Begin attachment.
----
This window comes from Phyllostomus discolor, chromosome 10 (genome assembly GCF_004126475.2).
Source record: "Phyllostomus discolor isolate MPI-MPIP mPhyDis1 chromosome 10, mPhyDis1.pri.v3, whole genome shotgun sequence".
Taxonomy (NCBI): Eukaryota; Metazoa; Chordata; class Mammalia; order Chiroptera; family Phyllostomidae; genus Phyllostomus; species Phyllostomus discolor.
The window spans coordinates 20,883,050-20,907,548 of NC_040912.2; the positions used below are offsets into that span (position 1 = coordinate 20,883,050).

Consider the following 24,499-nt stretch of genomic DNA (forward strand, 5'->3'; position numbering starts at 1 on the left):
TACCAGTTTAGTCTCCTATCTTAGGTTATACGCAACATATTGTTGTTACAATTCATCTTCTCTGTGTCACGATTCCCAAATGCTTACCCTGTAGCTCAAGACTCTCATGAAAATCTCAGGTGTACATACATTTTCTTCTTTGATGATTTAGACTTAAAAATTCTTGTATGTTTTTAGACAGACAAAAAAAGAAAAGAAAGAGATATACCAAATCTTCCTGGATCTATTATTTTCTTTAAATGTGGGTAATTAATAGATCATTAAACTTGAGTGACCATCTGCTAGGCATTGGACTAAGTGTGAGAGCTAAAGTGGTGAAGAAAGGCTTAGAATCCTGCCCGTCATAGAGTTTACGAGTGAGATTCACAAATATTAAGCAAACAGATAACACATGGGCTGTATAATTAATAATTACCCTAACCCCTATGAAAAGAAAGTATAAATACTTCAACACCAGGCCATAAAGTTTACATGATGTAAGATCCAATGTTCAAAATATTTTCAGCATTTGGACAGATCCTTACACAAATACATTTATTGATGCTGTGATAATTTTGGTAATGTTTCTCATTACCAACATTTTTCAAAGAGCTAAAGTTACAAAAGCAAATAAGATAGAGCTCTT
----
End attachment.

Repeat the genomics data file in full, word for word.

This window comes from Phyllostomus discolor, chromosome 10 (genome assembly GCF_004126475.2).
Source record: "Phyllostomus discolor isolate MPI-MPIP mPhyDis1 chromosome 10, mPhyDis1.pri.v3, whole genome shotgun sequence".
Taxonomy (NCBI): Eukaryota; Metazoa; Chordata; class Mammalia; order Chiroptera; family Phyllostomidae; genus Phyllostomus; species Phyllostomus discolor.
The window spans coordinates 20,883,050-20,907,548 of NC_040912.2; the positions used below are offsets into that span (position 1 = coordinate 20,883,050).

Consider the following 24,499-nt stretch of genomic DNA (forward strand, 5'->3'; position numbering starts at 1 on the left):
TACCAGTTTAGTCTCCTATCTTAGGTTATACGCAACATATTGTTGTTACAATTCATCTTCTCTGTGTCACGATTCCCAAATGCTTACCCTGTAGCTCAAGACTCTCATGAAAATCTCAGGTGTACATACATTTTCTTCTTTGATGATTTAGACTTAAAAATTCTTGTATGTTTTTAGACAGACAAAAAAAGAAAAGAAAGAGATATACCAAATCTTCCTGGATCTATTATTTTCTTTAAATGTGGGTAATTAATAGATCATTAAACTTGAGTGACCATCTGCTAGGCATTGGACTAAGTGTGAGAGCTAAAGTGGTGAAGAAAGGCTTAGAATCCTGCCCGTCATAGAGTTTACGAGTGAGATTCACAAATATTAAGCAAACAGATAACACATGGGCTGTATAATTAATAATTACCCTAACCCCTATGAAAAGAAAGTATAAATACTTCAACACCAGGCCATAAAGTTTACATGATGTAAGATCCAATGTTCAAAATATTTTCAGCATTTGGACAGATCCTTACACAAATACATTTATTGATGCTGTGATAATTTTGGTAATGTTTCTCATTACCAACATTTTTCAAAGAGCTAAAGTTACAAAAGCAAATAAGATAGAGCTCTT